Isn’t it strange?

After waiting ever so impatiently to become a parent, we seldom allow ourselves to feel the joy of parenthood.

As soon as the baby is born, we’re already worrying about their future and how to make them excel at all things “grown-up.”

And one issue that often keeps parents up at night is when and how soon should their children start reading.

This is normal. We just want the best for our kids and to give them a head start when they attend school.

If you can relate, then this article is for you.

This family knows there is no specific reading age. Reading is great for every one.

All About the “Right Age”


Children usually learn to read between 3 years to 5 years old. Although studies show plenty of evidence to suggest that they can start learning at an earlier age.

Some children show a great love for learning and reading before they’re 2 years old. And some take their own sweet time, learning to decode the language pattern well into the second grade.

We believe there’s no “right age” for children regarding learning. It’s always a good idea to start early.

Which is why we recommend you start with light readings when your child is still an infant.
This helps them to gradually acquire the most basic language skills, upon which the rest of their future abilities to read, write and comprehend languages will develop.

Regular reading gently nurtures a great love for books within your child. As well as helping to further strengthen and develop the beautiful bond between child and parent.

Some Problems Faced by Children Who Don’t Start Early


Since every child takes varying amounts of time to get acquainted with the techniques of learning and reading, the rate of literacy development will be different for everyone.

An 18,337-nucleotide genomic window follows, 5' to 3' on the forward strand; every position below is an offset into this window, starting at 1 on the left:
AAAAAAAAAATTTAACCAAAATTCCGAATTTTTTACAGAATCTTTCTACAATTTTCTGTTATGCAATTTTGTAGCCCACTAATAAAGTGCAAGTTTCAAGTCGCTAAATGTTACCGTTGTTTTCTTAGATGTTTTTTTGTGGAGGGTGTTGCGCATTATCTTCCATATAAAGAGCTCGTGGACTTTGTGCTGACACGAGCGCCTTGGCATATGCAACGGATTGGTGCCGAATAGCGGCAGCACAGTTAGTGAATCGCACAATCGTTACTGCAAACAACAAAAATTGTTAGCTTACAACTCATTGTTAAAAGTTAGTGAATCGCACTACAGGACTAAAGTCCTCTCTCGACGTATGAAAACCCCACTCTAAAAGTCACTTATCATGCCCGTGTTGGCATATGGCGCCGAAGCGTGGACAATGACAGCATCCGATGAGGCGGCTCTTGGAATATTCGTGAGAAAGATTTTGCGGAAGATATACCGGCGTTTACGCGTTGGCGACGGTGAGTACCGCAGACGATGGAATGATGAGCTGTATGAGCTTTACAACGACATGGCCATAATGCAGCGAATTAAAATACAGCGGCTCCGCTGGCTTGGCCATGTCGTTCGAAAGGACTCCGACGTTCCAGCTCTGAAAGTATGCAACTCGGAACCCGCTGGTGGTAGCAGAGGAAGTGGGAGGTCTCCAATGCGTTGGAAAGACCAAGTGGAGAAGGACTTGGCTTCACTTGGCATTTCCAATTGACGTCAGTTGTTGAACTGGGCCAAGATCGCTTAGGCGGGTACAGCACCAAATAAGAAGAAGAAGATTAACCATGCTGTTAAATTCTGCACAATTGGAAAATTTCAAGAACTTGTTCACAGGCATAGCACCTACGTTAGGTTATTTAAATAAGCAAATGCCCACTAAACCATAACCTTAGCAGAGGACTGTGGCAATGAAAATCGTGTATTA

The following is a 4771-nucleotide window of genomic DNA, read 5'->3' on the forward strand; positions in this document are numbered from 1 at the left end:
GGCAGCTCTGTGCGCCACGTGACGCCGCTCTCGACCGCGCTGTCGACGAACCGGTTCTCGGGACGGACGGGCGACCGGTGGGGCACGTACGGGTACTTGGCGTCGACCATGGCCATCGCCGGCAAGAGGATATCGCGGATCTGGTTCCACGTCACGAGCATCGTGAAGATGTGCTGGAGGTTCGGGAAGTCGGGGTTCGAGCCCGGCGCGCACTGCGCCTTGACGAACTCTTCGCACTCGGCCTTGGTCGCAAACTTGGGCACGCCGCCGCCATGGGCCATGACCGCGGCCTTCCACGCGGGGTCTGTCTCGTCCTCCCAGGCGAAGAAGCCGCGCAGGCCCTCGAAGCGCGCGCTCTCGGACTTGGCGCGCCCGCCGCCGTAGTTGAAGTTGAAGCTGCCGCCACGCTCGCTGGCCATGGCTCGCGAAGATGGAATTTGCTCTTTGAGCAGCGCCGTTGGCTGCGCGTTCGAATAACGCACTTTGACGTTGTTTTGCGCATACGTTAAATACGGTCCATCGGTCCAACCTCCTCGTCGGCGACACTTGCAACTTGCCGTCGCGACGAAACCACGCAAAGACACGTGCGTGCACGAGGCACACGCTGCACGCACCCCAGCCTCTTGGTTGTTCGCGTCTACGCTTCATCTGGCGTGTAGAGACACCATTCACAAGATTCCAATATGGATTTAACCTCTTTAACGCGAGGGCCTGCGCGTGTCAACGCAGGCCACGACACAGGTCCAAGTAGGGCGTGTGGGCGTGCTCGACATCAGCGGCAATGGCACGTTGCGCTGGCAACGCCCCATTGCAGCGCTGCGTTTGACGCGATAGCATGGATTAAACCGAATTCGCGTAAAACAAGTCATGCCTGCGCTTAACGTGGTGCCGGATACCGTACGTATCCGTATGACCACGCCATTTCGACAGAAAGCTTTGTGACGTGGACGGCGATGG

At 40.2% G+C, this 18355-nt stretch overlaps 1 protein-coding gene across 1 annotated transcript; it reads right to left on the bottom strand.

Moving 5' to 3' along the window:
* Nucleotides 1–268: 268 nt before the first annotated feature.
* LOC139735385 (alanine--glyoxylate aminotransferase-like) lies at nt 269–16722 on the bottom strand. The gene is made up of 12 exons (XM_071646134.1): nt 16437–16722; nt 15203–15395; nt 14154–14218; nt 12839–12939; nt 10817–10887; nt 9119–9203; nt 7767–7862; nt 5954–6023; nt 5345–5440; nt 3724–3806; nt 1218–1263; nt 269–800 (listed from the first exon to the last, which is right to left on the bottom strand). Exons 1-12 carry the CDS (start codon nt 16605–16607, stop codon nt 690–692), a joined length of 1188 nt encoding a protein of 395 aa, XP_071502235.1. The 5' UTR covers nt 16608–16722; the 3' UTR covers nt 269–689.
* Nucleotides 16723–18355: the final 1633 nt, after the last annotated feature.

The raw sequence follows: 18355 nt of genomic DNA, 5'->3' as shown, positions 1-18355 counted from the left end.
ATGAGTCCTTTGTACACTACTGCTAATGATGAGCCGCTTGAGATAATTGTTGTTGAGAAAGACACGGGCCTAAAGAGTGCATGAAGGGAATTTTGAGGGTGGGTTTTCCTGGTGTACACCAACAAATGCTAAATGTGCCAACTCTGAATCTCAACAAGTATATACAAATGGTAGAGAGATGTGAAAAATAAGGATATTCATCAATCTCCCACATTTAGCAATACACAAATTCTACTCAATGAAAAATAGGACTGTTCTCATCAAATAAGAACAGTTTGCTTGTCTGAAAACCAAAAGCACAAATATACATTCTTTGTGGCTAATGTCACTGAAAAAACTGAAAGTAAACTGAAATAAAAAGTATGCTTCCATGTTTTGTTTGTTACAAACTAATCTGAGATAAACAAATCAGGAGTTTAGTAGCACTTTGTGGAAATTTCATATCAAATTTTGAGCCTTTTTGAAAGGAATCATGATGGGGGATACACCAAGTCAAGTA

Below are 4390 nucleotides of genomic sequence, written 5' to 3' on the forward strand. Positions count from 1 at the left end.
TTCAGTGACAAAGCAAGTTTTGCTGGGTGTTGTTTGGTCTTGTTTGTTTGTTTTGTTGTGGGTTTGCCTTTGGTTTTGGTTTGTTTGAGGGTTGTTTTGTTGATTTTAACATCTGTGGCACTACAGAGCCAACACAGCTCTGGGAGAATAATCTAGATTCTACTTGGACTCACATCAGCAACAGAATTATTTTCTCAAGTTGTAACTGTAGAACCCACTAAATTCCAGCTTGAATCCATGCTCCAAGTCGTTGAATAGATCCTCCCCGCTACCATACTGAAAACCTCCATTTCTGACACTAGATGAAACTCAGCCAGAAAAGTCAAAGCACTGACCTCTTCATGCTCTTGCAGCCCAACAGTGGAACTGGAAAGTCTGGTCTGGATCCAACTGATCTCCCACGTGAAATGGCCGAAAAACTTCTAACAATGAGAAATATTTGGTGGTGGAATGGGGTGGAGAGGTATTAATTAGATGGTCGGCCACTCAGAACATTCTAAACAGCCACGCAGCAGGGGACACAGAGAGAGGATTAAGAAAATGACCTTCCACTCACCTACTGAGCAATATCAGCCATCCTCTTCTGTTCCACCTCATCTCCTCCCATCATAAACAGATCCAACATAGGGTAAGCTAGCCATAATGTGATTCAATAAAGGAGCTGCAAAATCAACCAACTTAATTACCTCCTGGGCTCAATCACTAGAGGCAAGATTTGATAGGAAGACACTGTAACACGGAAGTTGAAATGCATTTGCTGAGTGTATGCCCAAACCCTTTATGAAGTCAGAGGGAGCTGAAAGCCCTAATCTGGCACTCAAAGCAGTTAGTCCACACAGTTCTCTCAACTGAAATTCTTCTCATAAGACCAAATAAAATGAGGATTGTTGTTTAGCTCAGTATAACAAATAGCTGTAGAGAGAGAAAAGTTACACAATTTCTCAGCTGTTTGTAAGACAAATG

This is something that you cannot and should not force on them. However, it’s important to gently encourage them, and create a positive outlook towards reading, because the benefits of early reading will last a lifetime.

A few problems faced by children who don’t develop an early reading habit include:


  • A lack of confidence if they lag behind other kids during class lessons and group activities.
  • A fearful attitude towards learning, in general, that could lead to symptoms of social anxiety.
  • Low self-esteem or negative approach to institutional education.


Unfortunately, these issues can escalate and leave lasting impressions on a child. Developing into serious problems in future.

This is why we always recommend encouraging a healthy and enjoyable attitude towards reading right from the beginning.

We have charted out some basic tips and tricks for specific age groups that should help you understand how to approach your little ones regarding reading and learning. We’ve also created an article on the the different reading milestones by age if you’re interested in learning more.

Infants (Year 0 – 1)


At this age, light reading to your baby goes a long way.

Choose lullabies, nursery rhymes, and books with different textures and large vibrantly colored pictures. Your baby will enjoy touching and feeling them. And will learn to associate pictures, sensations, colors and shapes with sounds and pronunciations.

Eventually your baby will understand that gestures and sounds communicate meaning, and will respond when spoken to. They will also react to stories by patting on the pictures and making sounds. Try directing their attention to a person or object and gently articulate your answers.
It’s common for babies to know approximately 60 words towards the end of infancy.